On Wednesday, state lawmakers will head back to Albany for what could be a historic 2019 session, with the first fully Democratic-led state government since 2010.
That new political makeup in the Senate will likely change the course for state education policy: What can we expect for mayoral control of city schools? How bleak is the future of charter school openings? Will lawmakers move to get rid of the admissions test for New York City’s specialized high schools, or will they push the issue off for another year?
Here’s what to expect over the next few months.
New York City’s controversial proposal to diversify its most elite high schools needs state approval — specifically, the part of the plan that calls to eliminate the specialized high school admissions test, known in short as the SHSAT.
Last June, Mayor Bill de Blasio announced a plan that would instead grant admission to the top 7 percent of middle school students. He swiftly earned a mix of backlash from families who believe the test is the best method of admissions and support from those who see his proposal as an important step toward integration.
The plan would usher more black and Hispanic students into the city’s eight most selective high schools. Many parents of white and Asian students, who represent the majority in these schools, have called the test “race blind” and argued that the city must instead properly educate all students earlier so they’re prepared to take the test. Supporters of the plan say that preparation for high-stakes testing is usually only accessible to more affluent families who have the time and resources.
Some advocates for keeping the test have decided to invest in lobbyists. The alumni foundation for Bronx High School of Science, one of the elite high schools, signed a $96,000 contract with lobbying firm Bolton-St. John, according to public filings. Brooklyn Tech Alumni Foundation, which renewed a $120,000 contract with firm Yoswein, has lobbied for the test since at least September 2017, filings show.
Another group called the Scholastic Merit Fund, comprised of more advocates who want to preserve the test, hired Parkside Group LLC for $60,000 to lobby in support of the test.
Sen. Shelley Mayer, a Yonkers Democrat who will chair the Senate education committee, said she has “serious process concerns” about how de Blasio’s office handled the rollout of this plan, but she declined to comment beyond that. She deferred to newly elected Queens senator John Liu, a Democrat who will chair the New York City Senate education subcommittee, who says he acknowledges the city’s segregation problem but feels the Asian community should have been consulted.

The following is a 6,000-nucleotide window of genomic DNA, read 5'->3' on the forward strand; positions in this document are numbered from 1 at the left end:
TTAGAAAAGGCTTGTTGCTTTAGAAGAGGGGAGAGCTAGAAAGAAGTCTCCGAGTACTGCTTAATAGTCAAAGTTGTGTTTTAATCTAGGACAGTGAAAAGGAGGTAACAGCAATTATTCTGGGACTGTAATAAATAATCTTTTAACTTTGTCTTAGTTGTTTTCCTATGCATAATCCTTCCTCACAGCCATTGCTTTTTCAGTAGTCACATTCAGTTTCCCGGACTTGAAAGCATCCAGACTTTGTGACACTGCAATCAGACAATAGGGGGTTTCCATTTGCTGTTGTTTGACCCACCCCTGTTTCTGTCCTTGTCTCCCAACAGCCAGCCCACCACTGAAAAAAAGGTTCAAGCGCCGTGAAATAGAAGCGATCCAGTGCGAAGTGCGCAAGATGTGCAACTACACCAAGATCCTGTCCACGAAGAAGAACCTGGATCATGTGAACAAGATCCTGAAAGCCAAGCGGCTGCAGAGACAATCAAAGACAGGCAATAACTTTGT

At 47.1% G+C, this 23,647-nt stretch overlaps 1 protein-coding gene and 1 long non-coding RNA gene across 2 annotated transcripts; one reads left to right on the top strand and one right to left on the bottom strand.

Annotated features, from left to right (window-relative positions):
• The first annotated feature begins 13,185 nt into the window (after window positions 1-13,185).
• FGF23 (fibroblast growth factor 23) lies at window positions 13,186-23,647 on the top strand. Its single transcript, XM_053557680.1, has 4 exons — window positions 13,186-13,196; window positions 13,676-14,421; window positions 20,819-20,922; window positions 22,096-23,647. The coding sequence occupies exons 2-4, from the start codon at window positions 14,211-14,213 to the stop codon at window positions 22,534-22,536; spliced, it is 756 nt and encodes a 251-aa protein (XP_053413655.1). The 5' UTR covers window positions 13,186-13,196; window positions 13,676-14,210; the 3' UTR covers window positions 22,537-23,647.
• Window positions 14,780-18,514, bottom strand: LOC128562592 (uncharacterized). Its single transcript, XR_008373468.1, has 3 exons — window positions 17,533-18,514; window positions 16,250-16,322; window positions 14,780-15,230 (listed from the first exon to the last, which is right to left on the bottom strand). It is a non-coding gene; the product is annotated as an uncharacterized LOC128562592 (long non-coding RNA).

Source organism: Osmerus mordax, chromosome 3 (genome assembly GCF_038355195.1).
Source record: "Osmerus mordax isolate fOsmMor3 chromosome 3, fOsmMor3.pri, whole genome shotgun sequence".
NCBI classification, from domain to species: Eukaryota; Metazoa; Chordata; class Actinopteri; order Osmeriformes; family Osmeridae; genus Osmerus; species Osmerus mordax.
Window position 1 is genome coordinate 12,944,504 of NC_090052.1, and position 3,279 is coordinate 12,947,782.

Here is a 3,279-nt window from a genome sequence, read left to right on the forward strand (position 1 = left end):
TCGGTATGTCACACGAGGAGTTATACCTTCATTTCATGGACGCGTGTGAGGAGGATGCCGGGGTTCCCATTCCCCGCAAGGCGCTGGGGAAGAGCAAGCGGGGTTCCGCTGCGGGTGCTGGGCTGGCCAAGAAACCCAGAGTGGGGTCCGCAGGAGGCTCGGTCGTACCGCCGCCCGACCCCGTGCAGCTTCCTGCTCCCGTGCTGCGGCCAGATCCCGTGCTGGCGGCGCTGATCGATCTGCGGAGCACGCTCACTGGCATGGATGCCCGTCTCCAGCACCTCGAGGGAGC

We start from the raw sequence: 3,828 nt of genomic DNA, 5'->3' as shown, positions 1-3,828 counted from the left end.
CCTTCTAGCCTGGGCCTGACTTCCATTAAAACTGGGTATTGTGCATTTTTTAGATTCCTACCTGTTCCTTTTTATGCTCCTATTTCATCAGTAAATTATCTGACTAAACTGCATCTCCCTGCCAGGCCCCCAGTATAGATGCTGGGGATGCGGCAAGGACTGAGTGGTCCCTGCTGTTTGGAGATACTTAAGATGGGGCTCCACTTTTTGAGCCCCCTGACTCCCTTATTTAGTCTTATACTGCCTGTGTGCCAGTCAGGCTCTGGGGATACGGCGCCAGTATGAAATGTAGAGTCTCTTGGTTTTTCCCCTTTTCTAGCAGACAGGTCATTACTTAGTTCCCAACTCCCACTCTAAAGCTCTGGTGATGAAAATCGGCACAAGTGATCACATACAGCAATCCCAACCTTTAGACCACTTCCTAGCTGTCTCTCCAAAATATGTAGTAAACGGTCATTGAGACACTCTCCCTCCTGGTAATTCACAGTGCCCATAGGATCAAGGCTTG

Larry Cary, president of the Brooklyn Tech Alumni Foundation, said his group supports efforts to diversify the elite high schools through stronger enrichment programs, but scrapping the test is not the answer. He says his group will “actively” engage lawmakers “about what the problem really is,” but he’s not sure it will even matter this year.
“It remains to be seen in all of the issues — and there are huge issues facing the legislature now — what kind of priority this issue will take,” Cary said in an interview late last year with Chalkbeat.
Senate Democrats will prioritize untying certain state assessments from teacher evaluations, Mayer said. Like many opponents to the current law governing teacher evaluations, Mayer called it a “terrible system” for judging teachers, ultimately hurting students and parents.
Mayer expects Democrats to act quickly and believes support exists in both chambers. A similar bill to untether tests from evaluations sailed through the Assembly last year, but died in the Senate. The new make-up of the Senate could change that this year.
The state Board of Regents will soon formally extend a moratorium that separates evaluations from how students score on elementary English and math assessments. In the meantime, the board is planning to assemble work groups that will explore how to best evaluate teachers.
From these work groups, state education officials want to provide guidance for lawmakers as they make policy decisions on assessments and evaluations. Mayer said she welcomes the Regents’ input, but she’s also not willing to wait past this session.
“I think we should go right ahead,” Mayer said. “Let’s get this bill done.”
In December, State Education Commissioner MaryEllen Elia told reporters that she hadn’t received a signal from lawmakers on whether they’ll wait for the Regents’ recommendations.
“They certainly know the work we’ve done and have started, and we have shared with them that this is our plan,” Elia said. “If they are in a position to use that, then that’s great. And if that doesn’t happen, that’s certainly up to them.”
Mayor Bill de Blasio’s control of city schools expires on June 30, so it’s the issue with perhaps the most pressing deadline.